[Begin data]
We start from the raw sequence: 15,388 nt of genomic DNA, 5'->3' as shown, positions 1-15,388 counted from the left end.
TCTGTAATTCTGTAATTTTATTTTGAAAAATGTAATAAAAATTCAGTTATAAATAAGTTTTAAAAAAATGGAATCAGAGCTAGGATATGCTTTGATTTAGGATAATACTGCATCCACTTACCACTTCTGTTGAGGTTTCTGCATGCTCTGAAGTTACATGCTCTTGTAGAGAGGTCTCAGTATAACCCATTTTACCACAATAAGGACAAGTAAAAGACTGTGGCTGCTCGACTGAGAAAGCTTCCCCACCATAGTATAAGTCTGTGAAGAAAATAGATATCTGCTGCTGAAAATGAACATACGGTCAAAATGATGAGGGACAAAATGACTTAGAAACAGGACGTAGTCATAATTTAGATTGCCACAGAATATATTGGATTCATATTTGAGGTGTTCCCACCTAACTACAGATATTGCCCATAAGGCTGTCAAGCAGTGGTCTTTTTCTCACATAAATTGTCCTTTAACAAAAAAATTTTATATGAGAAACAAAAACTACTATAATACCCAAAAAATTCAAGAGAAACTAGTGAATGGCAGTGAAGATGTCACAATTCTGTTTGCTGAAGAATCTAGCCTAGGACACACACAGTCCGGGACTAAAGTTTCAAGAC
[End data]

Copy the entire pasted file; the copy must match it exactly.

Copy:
We start from the raw sequence: 15,388 nt of genomic DNA, 5'->3' as shown, positions 1-15,388 counted from the left end.
TCTGTAATTCTGTAATTTTATTTTGAAAAATGTAATAAAAATTCAGTTATAAATAAGTTTTAAAAAAATGGAATCAGAGCTAGGATATGCTTTGATTTAGGATAATACTGCATCCACTTACCACTTCTGTTGAGGTTTCTGCATGCTCTGAAGTTACATGCTCTTGTAGAGAGGTCTCAGTATAACCCATTTTACCACAATAAGGACAAGTAAAAGACTGTGGCTGCTCGACTGAGAAAGCTTCCCCACCATAGTATAAGTCTGTGAAGAAAATAGATATCTGCTGCTGAAAATGAACATACGGTCAAAATGATGAGGGACAAAATGACTTAGAAACAGGACGTAGTCATAATTTAGATTGCCACAGAATATATTGGATTCATATTTGAGGTGTTCCCACCTAACTACAGATATTGCCCATAAGGCTGTCAAGCAGTGGTCTTTTTCTCACATAAATTGTCCTTTAACAAAAAAATTTTATATGAGAAACAAAAACTACTATAATACCCAAAAAATTCAAGAGAAACTAGTGAATGGCAGTGAAGATGTCACAATTCTGTTTGCTGAAGAATCTAGCCTAGGACACACACAGTCCGGGACTAAAGTTTCAAGAC